“It is never too late to be who you might have been.” ~George Eliot
Ah ha moments only happen in the shower, right? Wrong. When we use Appreciative Inquiry coaching questions they happen all the time.
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Appreciative Inquiry Leads to Ah Ha Moments
In Appreciative Inquiry, there is a principle called the Simultaneity Principle. This principle is that “when the right question is asked, change starts immediately.” I have seen the truth in that principle over and over again the last few days.
As a faculty member at the College of Executive Coaching, I teach professionals-in-training-to-be-coaches, how to use Assessments, like the Myers Briggs Form Q Step II, the CPI 260, and the Leadership Practices Inventory. I also teach them how to apply Appreciative Inquiry to their coaching. In these sessions I am a witness to ah ha moments all the time. These 10 second transformations result when an appreciative question is asked.
Appreciative Inquiry Coaching Questions Spark Transformation
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After reviewing his CPI 260, one of the class participants wanted to stop being “so accommodating.” But how to do that felt monumental, given how “being accommodating” was such an integral part of who he was. When asked, “What would you be doing more of if you weren’t being accommodating?” the insight was instantaneous. “I would be more directive, I would draw a red line on what I was willing to do.” When asked to think about times that he had done this, he felt confidence about his ability to do it in new contexts in the future.
When one participant, daunted by the prospect of networking and, “wanting to put her head under the covers” at the thought of it, changed in a moment; when asked, “If you had a networking activity planned that would cause you to leap out of bed, what would it be?” It took no thought for this class participant to answer: “I would reach out to people in my network one-on-one, tell them about my business plans, and ask for suggestions of other people to reach out to.” Bingo. Next step: action planning.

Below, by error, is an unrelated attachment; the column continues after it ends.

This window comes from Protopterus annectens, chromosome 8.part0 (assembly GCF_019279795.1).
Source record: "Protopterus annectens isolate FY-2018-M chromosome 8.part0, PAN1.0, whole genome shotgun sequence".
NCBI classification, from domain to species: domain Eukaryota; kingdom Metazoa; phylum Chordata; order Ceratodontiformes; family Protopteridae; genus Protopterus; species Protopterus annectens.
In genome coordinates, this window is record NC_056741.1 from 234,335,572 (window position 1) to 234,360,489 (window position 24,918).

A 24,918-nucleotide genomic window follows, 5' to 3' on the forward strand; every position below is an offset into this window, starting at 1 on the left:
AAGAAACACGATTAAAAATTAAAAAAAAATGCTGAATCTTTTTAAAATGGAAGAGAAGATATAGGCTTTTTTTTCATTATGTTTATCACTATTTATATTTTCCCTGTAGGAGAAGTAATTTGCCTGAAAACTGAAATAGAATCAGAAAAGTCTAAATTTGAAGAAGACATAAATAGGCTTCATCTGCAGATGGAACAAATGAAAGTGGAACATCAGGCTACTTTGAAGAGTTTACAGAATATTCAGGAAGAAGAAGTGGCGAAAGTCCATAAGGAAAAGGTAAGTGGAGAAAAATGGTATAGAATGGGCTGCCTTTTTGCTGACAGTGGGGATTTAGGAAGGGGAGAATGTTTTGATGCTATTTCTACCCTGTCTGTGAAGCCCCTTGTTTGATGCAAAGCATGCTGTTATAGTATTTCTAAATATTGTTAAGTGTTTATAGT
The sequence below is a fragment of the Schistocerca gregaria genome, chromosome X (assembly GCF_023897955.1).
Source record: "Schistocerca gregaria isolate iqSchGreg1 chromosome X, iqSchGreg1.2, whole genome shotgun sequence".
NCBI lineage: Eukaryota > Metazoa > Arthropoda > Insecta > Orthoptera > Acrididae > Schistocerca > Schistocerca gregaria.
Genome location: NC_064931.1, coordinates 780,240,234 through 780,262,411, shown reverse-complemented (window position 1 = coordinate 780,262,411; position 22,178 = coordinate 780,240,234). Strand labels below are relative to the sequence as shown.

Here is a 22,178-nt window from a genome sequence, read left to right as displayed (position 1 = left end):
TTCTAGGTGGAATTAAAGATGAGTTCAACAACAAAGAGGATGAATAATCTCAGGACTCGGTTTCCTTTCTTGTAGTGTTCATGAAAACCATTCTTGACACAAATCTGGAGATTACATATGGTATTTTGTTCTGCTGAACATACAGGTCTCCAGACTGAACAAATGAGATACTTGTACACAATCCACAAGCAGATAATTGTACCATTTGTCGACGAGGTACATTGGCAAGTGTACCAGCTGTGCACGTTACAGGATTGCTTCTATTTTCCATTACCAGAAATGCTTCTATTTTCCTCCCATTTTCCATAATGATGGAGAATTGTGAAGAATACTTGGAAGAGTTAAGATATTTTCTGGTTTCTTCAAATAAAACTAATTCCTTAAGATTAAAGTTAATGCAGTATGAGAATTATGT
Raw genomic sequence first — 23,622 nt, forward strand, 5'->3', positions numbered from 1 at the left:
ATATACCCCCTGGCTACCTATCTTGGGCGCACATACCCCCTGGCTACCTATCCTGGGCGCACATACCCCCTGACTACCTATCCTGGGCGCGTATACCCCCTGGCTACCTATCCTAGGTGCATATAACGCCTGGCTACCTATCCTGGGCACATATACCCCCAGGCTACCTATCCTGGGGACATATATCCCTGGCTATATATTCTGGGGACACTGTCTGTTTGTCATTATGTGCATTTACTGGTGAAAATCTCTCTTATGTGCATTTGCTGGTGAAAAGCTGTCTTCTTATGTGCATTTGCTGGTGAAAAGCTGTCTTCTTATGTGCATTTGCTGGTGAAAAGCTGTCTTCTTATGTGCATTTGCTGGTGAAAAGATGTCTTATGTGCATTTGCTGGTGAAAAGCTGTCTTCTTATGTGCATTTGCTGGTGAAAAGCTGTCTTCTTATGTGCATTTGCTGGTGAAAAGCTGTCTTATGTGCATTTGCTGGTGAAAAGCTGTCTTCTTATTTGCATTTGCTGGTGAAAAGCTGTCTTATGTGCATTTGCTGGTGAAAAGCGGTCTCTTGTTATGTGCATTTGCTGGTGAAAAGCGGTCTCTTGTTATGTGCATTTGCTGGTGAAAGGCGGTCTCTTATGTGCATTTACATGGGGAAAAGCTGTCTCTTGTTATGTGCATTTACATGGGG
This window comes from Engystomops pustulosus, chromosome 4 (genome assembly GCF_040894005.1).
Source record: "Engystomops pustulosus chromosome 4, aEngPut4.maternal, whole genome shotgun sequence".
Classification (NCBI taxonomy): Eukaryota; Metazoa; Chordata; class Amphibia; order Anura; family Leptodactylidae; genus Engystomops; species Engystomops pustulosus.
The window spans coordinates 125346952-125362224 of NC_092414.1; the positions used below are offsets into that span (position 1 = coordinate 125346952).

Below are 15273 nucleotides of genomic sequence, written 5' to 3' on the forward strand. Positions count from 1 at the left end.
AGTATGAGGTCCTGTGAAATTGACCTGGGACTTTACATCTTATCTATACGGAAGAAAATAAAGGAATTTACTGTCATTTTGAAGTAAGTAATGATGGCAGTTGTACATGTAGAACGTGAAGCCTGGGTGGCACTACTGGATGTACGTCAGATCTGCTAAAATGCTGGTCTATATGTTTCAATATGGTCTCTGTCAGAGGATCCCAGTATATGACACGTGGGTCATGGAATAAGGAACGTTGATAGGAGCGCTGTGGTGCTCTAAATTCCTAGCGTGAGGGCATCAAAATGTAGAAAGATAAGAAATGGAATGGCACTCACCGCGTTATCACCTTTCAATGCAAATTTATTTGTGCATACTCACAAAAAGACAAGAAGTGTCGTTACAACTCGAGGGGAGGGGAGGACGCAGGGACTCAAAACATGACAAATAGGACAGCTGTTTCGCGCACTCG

Or, when, one of the class participants got feedback on their LPI 360 assessment that their leadership would be enhanced by being more open. When asked, “On a scale of 1-10, with 10 being the ideal, where would you want to be in terms of openness?” (Answer: 8) Follow up question: On a scale of 1-10, with 10 being the ideal, where are you now?” (Answer: 6) It’s not too hard to imagine how to get from a 6 to an 8. It’s what Kouzes and Pozner talk about in The Leadership Challenge: a small win. Go for it!
Overwhelmed by the desire to tone down her enthusiastic and ebullient style and not knowing were to begin, the question, “What would you be doing more of if you weren’t being so enthusiastic and ebullient?” got this class participant to come up with an immediate answer: a mindful pause. It’s one step at a time for her in becoming more mindful, but how wonderful that she found the courage to take that first step. Way to go!
The Elements of Appreciative Questions
- They are positive.
- They ask what the person wants more of instead of what they want less of.
- They help the person see how a small step will move them in the direction of their aspirations.
Curious about the neuroscience of ah ha moments? Read about it here.
What were the ah ha moments of 100 entrepreneurial founders? Fast Company tells their stories.
The Houston ICF brainstormed 70 Great Appreciative Coaching Questions. Grab them here.
Interested in a coaching session to think about your next challenge? Schedule one with Dr. Lynn K. Jones at www.lynnkjones.com/schedule
Dr. Lynn K. Jones
Dr. Lynn K. Jones is a Board Certified Coach and an Advanced Certified Personal and Executive Coach based in Santa Barbara, California and a sought after coach and consultant for organizations and individuals across the US. Her doctoral work completed at the Wurzweiler School of Social Work, Yeshiva University concerned organizational culture; she coaches, consults and trains organizations on what they need to do to create organizational cultures that are aligned with their vision and values using a process of Appreciative Inquiry. She coaches individuals on achieving their reflected best selves. A MSW@USC faculty member, Dr. Lynn K. Jones, MSW, DSW, CSWM, teaches Human Behavior and Social Environment and Leadership to social work students at the University of Southern California.